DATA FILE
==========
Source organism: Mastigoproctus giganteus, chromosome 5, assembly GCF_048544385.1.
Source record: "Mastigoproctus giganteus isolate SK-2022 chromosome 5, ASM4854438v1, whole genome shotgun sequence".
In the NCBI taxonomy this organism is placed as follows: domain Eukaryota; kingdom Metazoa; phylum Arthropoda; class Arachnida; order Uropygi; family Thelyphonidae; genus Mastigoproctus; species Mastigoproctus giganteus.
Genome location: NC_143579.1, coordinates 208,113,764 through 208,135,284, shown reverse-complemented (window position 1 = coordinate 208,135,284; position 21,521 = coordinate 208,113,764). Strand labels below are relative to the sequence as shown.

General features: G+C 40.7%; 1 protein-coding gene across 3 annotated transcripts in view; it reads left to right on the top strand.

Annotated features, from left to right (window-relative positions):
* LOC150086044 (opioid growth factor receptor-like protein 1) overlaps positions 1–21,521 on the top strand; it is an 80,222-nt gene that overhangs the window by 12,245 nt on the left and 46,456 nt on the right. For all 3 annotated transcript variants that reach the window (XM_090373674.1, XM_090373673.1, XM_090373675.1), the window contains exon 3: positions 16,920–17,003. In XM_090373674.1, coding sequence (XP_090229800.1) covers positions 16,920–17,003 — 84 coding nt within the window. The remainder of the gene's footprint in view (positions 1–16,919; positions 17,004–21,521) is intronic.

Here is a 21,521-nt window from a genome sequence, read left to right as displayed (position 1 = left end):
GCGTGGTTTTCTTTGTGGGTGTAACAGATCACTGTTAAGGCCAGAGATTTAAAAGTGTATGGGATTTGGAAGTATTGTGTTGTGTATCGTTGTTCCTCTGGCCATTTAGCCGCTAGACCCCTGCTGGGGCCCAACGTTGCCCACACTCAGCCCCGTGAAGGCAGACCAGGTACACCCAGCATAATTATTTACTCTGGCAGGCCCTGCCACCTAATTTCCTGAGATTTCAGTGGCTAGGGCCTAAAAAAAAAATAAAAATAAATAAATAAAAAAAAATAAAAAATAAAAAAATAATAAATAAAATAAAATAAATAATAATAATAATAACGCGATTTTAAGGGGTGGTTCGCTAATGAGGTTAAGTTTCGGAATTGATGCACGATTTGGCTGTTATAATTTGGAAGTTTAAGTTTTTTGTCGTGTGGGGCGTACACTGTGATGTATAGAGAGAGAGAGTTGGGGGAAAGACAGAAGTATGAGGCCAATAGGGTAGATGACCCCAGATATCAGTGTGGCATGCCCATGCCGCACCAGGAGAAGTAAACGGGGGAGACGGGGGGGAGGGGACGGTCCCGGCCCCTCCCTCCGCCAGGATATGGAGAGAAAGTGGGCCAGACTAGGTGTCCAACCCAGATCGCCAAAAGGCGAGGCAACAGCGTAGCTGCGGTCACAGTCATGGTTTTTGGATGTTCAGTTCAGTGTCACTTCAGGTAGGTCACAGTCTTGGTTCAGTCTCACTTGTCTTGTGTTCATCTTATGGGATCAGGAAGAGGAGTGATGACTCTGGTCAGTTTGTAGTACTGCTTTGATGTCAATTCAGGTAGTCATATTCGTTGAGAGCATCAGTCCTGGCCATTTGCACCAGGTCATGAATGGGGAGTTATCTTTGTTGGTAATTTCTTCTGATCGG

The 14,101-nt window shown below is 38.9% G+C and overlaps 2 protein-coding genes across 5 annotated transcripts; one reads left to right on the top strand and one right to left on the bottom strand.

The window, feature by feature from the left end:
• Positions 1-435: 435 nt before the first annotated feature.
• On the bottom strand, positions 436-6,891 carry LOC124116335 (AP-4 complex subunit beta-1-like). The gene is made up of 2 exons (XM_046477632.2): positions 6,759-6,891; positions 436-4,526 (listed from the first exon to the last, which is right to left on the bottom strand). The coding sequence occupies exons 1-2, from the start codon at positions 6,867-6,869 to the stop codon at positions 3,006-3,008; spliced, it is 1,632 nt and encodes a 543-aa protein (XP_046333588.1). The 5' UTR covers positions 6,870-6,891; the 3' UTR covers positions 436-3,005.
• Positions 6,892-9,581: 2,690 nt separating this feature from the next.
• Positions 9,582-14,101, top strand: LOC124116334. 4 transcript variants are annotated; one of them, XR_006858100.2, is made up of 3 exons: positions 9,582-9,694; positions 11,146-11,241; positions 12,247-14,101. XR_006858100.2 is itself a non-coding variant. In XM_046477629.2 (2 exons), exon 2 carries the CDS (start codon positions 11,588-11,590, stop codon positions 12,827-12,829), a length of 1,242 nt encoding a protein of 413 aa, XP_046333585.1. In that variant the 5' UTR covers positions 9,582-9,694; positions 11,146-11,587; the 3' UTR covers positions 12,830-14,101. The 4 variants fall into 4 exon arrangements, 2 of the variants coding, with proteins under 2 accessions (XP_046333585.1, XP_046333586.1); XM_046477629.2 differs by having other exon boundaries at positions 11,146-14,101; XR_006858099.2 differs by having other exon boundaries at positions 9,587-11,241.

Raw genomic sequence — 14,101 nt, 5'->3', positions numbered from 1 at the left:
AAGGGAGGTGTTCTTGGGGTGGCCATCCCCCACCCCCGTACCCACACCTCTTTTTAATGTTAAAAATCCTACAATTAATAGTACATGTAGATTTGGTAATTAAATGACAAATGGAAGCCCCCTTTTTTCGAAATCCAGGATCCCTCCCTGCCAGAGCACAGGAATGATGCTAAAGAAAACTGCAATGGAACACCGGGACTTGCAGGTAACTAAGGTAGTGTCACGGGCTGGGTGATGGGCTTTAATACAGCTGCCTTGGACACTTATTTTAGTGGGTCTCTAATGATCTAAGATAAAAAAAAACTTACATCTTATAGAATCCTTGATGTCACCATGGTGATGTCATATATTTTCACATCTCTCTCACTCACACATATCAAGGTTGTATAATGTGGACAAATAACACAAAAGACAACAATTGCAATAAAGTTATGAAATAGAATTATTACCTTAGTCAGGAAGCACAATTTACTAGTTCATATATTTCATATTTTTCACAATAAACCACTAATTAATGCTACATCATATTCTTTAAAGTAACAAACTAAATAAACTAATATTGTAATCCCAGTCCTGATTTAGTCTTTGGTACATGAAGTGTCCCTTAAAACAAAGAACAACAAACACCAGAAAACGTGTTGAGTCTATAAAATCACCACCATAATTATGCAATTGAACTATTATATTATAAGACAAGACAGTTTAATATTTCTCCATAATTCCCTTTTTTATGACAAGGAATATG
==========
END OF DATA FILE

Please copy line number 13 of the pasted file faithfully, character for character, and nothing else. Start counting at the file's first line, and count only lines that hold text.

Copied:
• On the bottom strand, positions 436-6,891 carry LOC124116335 (AP-4 complex subunit beta-1-like). The gene is made up of 2 exons (XM_046477632.2): positions 6,759-6,891; positions 436-4,526 (listed from the first exon to the last, which is right to left on the bottom strand). The coding sequence occupies exons 1-2, from the start codon at positions 6,867-6,869 to the stop codon at positions 3,006-3,008; spliced, it is 1,632 nt and encodes a 543-aa protein (XP_046333588.1). The 5' UTR covers positions 6,870-6,891; the 3' UTR covers positions 436-3,005.